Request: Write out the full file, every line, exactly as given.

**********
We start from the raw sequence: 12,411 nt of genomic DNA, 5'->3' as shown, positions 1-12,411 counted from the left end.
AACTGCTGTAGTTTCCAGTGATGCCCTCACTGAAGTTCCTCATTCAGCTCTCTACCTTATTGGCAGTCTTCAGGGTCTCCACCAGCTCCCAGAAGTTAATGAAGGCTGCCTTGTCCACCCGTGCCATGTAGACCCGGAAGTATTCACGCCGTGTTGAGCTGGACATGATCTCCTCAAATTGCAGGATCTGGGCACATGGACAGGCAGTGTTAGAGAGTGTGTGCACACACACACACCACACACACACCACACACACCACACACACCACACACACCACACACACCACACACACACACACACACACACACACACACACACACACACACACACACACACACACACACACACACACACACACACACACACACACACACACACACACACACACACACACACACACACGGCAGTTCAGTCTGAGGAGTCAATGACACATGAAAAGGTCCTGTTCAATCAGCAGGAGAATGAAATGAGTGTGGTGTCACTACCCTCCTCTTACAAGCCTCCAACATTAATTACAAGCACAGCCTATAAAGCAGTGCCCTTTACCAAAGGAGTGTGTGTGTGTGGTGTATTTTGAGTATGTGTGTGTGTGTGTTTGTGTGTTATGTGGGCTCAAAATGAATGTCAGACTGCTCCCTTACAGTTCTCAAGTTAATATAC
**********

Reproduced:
We start from the raw sequence: 12,411 nt of genomic DNA, 5'->3' as shown, positions 1-12,411 counted from the left end.
AACTGCTGTAGTTTCCAGTGATGCCCTCACTGAAGTTCCTCATTCAGCTCTCTACCTTATTGGCAGTCTTCAGGGTCTCCACCAGCTCCCAGAAGTTAATGAAGGCTGCCTTGTCCACCCGTGCCATGTAGACCCGGAAGTATTCACGCCGTGTTGAGCTGGACATGATCTCCTCAAATTGCAGGATCTGGGCACATGGACAGGCAGTGTTAGAGAGTGTGTGCACACACACACACCACACACACACCACACACACCACACACACCACACACACCACACACACCACACACACACACACACACACACACACACACACACACACACACACACACACACACACACACACACACACACACACACACACACACACACACACACACACACACACACACACACACACACGGCAGTTCAGTCTGAGGAGTCAATGACACATGAAAAGGTCCTGTTCAATCAGCAGGAGAATGAAATGAGTGTGGTGTCACTACCCTCCTCTTACAAGCCTCCAACATTAATTACAAGCACAGCCTATAAAGCAGTGCCCTTTACCAAAGGAGTGTGTGTGTGTGGTGTATTTTGAGTATGTGTGTGTGTGTGTTTGTGTGTTATGTGGGCTCAAAATGAATGTCAGACTGCTCCCTTACAGTTCTCAAGTTAATATAC